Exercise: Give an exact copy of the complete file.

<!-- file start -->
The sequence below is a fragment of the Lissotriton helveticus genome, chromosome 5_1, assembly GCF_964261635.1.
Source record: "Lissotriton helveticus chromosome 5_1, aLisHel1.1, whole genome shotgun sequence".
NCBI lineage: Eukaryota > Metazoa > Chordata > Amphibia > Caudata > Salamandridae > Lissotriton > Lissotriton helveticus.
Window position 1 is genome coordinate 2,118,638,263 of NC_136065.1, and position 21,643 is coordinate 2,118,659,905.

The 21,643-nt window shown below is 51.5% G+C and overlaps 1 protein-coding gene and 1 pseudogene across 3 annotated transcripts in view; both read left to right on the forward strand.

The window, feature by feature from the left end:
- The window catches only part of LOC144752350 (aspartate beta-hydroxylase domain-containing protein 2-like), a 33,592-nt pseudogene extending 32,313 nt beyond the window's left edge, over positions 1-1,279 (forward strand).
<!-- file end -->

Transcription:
The sequence below is a fragment of the Lissotriton helveticus genome, chromosome 5_1, assembly GCF_964261635.1.
Source record: "Lissotriton helveticus chromosome 5_1, aLisHel1.1, whole genome shotgun sequence".
NCBI lineage: Eukaryota > Metazoa > Chordata > Amphibia > Caudata > Salamandridae > Lissotriton > Lissotriton helveticus.
Window position 1 is genome coordinate 2,118,638,263 of NC_136065.1, and position 21,643 is coordinate 2,118,659,905.

The 21,643-nt window shown below is 51.5% G+C and overlaps 1 protein-coding gene and 1 pseudogene across 3 annotated transcripts in view; both read left to right on the forward strand.

The window, feature by feature from the left end:
- The window catches only part of LOC144752350 (aspartate beta-hydroxylase domain-containing protein 2-like), a 33,592-nt pseudogene extending 32,313 nt beyond the window's left edge, over positions 1-1,279 (forward strand).